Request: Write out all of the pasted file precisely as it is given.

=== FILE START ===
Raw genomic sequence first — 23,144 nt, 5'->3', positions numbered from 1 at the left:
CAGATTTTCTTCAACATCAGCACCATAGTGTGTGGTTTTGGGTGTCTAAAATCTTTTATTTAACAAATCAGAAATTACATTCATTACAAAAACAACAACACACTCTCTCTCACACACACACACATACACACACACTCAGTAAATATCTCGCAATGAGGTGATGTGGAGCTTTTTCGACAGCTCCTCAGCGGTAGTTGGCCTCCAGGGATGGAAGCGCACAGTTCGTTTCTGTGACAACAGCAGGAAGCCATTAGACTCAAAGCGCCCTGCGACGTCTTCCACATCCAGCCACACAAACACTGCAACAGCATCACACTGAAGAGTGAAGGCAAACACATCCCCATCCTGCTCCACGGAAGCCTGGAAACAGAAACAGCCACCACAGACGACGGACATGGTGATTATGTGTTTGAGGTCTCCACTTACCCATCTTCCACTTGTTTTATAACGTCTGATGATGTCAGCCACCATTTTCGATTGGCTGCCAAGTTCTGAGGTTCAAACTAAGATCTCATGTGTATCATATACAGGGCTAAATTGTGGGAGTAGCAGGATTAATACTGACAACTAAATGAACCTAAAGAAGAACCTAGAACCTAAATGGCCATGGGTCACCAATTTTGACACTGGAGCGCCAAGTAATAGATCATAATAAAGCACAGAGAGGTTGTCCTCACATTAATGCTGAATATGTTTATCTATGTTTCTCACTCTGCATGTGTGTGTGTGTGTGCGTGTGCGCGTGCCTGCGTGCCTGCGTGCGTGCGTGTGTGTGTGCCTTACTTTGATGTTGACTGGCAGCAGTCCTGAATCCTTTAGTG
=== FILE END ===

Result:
Raw genomic sequence first — 23,144 nt, 5'->3', positions numbered from 1 at the left:
CAGATTTTCTTCAACATCAGCACCATAGTGTGTGGTTTTGGGTGTCTAAAATCTTTTATTTAACAAATCAGAAATTACATTCATTACAAAAACAACAACACACTCTCTCTCACACACACACACATACACACACACTCAGTAAATATCTCGCAATGAGGTGATGTGGAGCTTTTTCGACAGCTCCTCAGCGGTAGTTGGCCTCCAGGGATGGAAGCGCACAGTTCGTTTCTGTGACAACAGCAGGAAGCCATTAGACTCAAAGCGCCCTGCGACGTCTTCCACATCCAGCCACACAAACACTGCAACAGCATCACACTGAAGAGTGAAGGCAAACACATCCCCATCCTGCTCCACGGAAGCCTGGAAACAGAAACAGCCACCACAGACGACGGACATGGTGATTATGTGTTTGAGGTCTCCACTTACCCATCTTCCACTTGTTTTATAACGTCTGATGATGTCAGCCACCATTTTCGATTGGCTGCCAAGTTCTGAGGTTCAAACTAAGATCTCATGTGTATCATATACAGGGCTAAATTGTGGGAGTAGCAGGATTAATACTGACAACTAAATGAACCTAAAGAAGAACCTAGAACCTAAATGGCCATGGGTCACCAATTTTGACACTGGAGCGCCAAGTAATAGATCATAATAAAGCACAGAGAGGTTGTCCTCACATTAATGCTGAATATGTTTATCTATGTTTCTCACTCTGCATGTGTGTGTGTGTGTGCGTGTGCGCGTGCCTGCGTGCCTGCGTGCGTGCGTGTGTGTGTGCCTTACTTTGATGTTGACTGGCAGCAGTCCTGAATCCTTTAGTG